Harmonising ourselves with the sea | The Daily Star
12:00 AM, July 25, 2014 / LAST MODIFIED: 01:53 AM, March 08, 2015

Harmonising ourselves with the sea

Harmonising ourselves with the sea

STOIC philosopher Marcus Aurelius, who was also the co-emperor of Rome, said that a man's worth is no greater than his ambition. The Stoics believed that people shouldn't over-exaggerate moments of joy in an attempt to make them seem better than they really are or try to make them last longer than they should. Bangladesh's recent victory over the maritime boundary dispute with India puts us in that critical state of mind. How happy should we be and how long should that happiness last?

If we listen to the ruling party and its allies, we should celebrate the gain of 118,113 square kilometers in the Bay of Bengal. BNP and its allies mourn over the loss of roughly 6,000 square kilometers of a now-you-see-it-now-you-don't island. Both sides sound like broken records, their needles stuck in their parochial grooves.

Personally, I believe it's a big cause for celebration. We've acquired a vast maritime territory that's more than 80% of the country's original size. Even if one elusive island is lost, crying over it is as futile as an amputee haunted by the ghost of his missing limb.

Or, should we at all bother ourselves with that loss? Instead, we should be more concerned over how best to harness the new maritime territory, which means the water portion of the total area of the country has now gone from 6.4% to 44.46%. It's undoubtedly good news for us but the jubilation will last as long as we know how to leverage the opportunities presented to us.

The real dilemma for us is that a bigger country will need better governance. If what has happened so far in a predominantly land-based country continues to happen in the more watery land, we may not reap the fruits of expansion but expand our miseries only in the forms of more misrule and corruption. While we rightfully give ourselves a pat on the back over the victory, this is one thing we should keep in mind.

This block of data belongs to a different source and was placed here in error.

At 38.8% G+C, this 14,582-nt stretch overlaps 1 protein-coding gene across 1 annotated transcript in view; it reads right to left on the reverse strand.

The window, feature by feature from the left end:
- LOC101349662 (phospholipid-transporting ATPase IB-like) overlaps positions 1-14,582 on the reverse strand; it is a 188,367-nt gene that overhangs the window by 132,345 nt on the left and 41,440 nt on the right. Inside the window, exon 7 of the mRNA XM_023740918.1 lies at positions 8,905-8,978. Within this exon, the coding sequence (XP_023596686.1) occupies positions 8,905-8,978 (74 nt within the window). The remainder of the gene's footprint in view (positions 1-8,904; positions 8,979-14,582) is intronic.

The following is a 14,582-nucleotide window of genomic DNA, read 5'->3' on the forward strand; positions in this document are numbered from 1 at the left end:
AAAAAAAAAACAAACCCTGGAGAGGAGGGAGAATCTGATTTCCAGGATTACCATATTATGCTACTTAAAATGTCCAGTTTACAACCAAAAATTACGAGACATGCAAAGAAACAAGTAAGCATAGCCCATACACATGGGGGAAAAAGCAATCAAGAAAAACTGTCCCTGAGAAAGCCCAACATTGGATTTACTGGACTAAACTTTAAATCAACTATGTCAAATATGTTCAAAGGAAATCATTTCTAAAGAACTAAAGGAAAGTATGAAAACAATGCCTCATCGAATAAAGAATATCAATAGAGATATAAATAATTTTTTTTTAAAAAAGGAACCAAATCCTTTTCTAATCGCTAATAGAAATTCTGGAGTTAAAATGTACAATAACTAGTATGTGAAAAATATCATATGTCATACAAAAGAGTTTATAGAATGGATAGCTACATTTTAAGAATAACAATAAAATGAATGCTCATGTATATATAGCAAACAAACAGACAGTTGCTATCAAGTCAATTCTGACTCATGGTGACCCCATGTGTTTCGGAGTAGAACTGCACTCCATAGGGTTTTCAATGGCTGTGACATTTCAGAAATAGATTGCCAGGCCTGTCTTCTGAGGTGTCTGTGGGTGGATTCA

It's said that small countries with small populations will be the future's real winners, because they will be nimble and easier to govern. These countries know how to exploit their geographical locations and natural resources judiciously and are likely to be more open to the world. These are the reasons why, experts believe, China has allowed Hong Kong to maintain its autonomy despite only seven million inhabitants!

Singapore is the role model for small countries. It's a strategic hub in Asia like the UAE is in the Middle East, Panama is in America and Zimbabwe is likely to become in Southern Africa if it improves on its governance side. Only damper is Iceland, which wanted to become a North Atlantic stepping stone until it spread out too thin.

Large countries with large areas or populations or both somehow work on the law of large numbers. More people having more space and resources have more opportunities to succeed. It's no coincidence that over 53% of the world's billionaires are living in the five largest countries of the world.

Out of 1,645 billionaires in the list of countries with more than 10 or more billionaires in 2014, 492 are from USA, 152 from China, 111 from Russia, 65 from Brazil and 56 from India. The size of these territorial behemoths ranges from 9.6 million to 3.3 million square kilometers, the largest being the USA and the smallest India.

So if a man's worth is no greater than his ambition, it's also true in most cases that the worth of his ambition is no greater than the size of his country.  A larger country with more resources logically enhances the scope of fortune hunting. Affluent countries and individuals are a two-way journey. Going on one of these two ways needs another to come.

Bangladesh is a small country with a population too big for its size. Any additional space means more elbow room for its huddled people and their harried ambitions, but it also means a harder squeeze on their ability to run the country under a more organised system. Sovereignty becomes a more delicate matter when there's more space to rule over.

This is why this nation needs to harmonise itself with the wider sea instead of squabbling over the narrow lanes of political interests. The nautical miles won shouldn't be lost in the naughty quarrels for political mileage. Instead, all of us should come half way to meet each other and make this nation's mind as broad as its goal.

This is where a country also connects with its citizens, its worth also being no greater than its ambition. When the spirit keeps up with the space, all boundaries are bound to prove boundless. Our gain at the sea should not only widen our shores but also deepen our souls.

The writer is the Editor, First News and an opinion writer for The Daily Star.
Email: badrul151@yahoo.com

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